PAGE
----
The rationale of using risk differences is that they would be the same if the risks for developing a condition were, say, 50% in the experimental group vs 50.77% in the control group, which would mean that the experimental treatment reduced the risk by 0.77%, and that would still be a very small effect.
That is the rationale for why the absolute risk needs to be included in the reporting alongside the risk difference. Which has been my point literally this whole time.

A risk difference of 0.77% is tiny when it's a decrease from 50.77% to 50% (RR=1.00385, d=0.0154), but huge when it approaches a decrease from 0.77% to 0% (where both RR and d approach infinity).
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Re: Problems in medical research:Tracking outcome switching

Postby aph » Tue Mar 01, 2016 9:08 pm UTC

Risk difference is the same 0.77% for 1.71% - 0.94% and 50.77% - 50.00%. It can stand by itself if the issue is the magnitude of the effect.

The risk ratio, in this study, would be 1.71% /0.94% which is 1.82, meaning the participants in the control group were almost twice as likely to develop a heart condition - but this is very easy to misinterpret to mean that aspirin has had a large effect and should be used for primary prevention. Which is what has happened in 1989 when the original study was terminated due to conclusive evidence and statistically significant results. If we are reporting risk ratios, then yes, by all means, both risks should be reported, but it is a question whether it makes sense to report and interpret the risk ratio (edit: in cases such as this one).

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Re: Problems in medical research:Tracking outcome switching

Postby gmalivuk » Tue Mar 01, 2016 9:35 pm UTC

It always makes sense to report and interpret the risk ratio. It also makes sense to report and interpret the absolute risk in the general population or control group. What doesn't make any sense is your continued insistence that reporting a risk difference gives useful information by itself. In what situation can that stand by itself?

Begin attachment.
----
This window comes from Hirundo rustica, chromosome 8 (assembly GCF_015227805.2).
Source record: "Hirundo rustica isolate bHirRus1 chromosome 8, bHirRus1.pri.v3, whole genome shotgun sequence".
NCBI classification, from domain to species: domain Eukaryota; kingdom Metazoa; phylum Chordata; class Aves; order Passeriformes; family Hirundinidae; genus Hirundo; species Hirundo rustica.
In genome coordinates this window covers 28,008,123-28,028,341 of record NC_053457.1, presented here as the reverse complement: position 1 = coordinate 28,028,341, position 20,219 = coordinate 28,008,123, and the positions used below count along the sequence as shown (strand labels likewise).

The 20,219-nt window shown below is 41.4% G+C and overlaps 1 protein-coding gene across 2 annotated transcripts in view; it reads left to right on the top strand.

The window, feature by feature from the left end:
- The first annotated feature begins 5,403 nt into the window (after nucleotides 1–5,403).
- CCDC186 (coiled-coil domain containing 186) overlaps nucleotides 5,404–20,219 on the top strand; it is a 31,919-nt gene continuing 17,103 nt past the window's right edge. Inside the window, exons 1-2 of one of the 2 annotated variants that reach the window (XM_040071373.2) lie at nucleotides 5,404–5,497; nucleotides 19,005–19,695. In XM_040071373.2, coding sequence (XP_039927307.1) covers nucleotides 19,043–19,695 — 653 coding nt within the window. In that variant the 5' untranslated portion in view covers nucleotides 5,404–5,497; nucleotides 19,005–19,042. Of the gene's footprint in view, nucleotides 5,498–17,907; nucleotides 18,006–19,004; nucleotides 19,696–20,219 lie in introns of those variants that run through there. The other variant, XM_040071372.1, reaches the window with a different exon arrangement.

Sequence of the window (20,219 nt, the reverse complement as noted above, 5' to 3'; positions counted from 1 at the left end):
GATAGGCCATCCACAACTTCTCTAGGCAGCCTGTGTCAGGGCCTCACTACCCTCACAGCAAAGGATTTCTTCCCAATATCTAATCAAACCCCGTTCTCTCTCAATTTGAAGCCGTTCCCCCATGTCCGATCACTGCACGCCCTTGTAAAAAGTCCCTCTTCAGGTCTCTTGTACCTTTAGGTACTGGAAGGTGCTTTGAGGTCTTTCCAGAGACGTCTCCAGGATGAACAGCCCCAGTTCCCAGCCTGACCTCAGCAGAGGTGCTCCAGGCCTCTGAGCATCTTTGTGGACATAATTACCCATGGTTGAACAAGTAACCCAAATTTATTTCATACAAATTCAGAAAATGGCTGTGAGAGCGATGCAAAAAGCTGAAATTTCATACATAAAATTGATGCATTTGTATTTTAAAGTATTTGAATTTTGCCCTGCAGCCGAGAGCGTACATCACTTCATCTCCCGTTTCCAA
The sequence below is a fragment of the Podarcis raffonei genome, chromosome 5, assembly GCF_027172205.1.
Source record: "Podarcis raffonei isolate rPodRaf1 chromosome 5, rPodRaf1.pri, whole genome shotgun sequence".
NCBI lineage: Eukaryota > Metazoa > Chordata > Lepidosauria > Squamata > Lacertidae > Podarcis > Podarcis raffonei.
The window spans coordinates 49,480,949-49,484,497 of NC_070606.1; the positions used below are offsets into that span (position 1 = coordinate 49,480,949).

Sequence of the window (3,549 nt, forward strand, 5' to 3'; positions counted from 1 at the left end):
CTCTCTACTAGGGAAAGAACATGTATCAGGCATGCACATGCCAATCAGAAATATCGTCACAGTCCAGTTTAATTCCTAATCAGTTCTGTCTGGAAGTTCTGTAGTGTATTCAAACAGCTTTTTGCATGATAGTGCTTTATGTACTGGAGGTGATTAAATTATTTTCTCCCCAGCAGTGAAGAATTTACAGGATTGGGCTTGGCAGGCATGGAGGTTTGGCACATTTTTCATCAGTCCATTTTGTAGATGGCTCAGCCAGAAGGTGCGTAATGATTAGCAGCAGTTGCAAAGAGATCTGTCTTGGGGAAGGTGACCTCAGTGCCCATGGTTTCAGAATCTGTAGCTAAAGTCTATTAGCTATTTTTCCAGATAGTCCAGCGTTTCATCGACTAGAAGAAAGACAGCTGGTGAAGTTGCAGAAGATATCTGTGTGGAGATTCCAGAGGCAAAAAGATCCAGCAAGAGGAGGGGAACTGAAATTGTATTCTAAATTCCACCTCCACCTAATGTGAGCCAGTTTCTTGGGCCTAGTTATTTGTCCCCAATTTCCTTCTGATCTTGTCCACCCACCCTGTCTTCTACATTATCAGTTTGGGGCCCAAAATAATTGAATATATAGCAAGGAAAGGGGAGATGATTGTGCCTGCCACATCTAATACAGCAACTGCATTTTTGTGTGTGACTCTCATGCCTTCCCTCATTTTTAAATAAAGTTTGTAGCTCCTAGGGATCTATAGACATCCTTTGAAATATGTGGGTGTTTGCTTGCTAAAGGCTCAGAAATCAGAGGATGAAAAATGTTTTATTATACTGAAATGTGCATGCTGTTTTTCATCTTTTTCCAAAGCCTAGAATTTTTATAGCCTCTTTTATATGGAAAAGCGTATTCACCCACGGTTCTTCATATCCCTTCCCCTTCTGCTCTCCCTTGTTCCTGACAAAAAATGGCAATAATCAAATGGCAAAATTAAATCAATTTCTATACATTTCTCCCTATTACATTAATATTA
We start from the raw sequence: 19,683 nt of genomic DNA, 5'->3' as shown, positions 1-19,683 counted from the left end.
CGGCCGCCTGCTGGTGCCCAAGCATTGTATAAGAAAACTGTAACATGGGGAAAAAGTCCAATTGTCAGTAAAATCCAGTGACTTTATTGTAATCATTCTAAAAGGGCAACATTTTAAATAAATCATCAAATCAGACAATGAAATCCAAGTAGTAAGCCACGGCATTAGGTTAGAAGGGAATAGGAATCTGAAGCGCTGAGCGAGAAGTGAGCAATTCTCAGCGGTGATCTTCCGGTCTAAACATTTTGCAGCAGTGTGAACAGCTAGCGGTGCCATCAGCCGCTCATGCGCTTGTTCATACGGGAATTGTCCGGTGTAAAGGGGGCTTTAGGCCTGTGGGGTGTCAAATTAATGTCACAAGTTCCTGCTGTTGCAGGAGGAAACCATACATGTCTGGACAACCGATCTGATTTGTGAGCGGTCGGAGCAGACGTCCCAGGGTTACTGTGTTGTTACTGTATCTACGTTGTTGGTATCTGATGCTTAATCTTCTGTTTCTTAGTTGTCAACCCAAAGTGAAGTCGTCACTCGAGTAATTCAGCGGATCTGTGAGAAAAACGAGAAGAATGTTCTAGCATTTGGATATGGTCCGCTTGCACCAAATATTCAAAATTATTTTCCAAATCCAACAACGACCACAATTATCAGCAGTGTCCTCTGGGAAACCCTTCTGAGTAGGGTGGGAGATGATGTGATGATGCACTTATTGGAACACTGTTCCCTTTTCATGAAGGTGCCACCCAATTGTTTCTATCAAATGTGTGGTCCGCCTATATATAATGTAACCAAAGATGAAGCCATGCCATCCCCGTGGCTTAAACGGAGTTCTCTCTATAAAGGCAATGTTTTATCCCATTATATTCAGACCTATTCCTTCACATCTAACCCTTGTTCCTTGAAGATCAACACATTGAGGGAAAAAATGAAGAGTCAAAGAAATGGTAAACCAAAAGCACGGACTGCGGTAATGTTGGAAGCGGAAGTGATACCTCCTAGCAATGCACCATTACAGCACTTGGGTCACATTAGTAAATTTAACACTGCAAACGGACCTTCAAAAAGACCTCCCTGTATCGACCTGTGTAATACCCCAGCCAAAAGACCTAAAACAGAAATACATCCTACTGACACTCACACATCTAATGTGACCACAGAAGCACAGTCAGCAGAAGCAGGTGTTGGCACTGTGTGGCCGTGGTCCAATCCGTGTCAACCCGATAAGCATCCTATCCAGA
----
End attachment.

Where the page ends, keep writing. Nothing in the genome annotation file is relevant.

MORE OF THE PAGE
What if a proposed safety measure resulted in a decrease of 0.77% in the likelihood of dying in a car accident per million miles driven. Would you say that was a useful safety measure? Would you be in favor of it if the implementation and regulation would have the hefty price tag of a billion US dollars per year?
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Re: Problems in medical research:Tracking outcome switching

Postby aph » Tue Mar 01, 2016 10:00 pm UTC

gmalivuk wrote:It always makes sense to report and interpret the risk ratio. It also makes sense to report and interpret the absolute risk in the general population or control group. What doesn't make any sense is your continued insistence that reporting a risk difference gives useful information by itself. In what situation can that stand by itself?

I thought I illustrated that, but sure, the more data the better.
What if a proposed safety measure resulted in a decrease of 0.77% in the likelihood of dying in a car accident per million miles driven. Would you say that was a useful safety measure? Would you be in favor of it if the implementation and regulation would have the hefty price tag of a billion US dollars per year?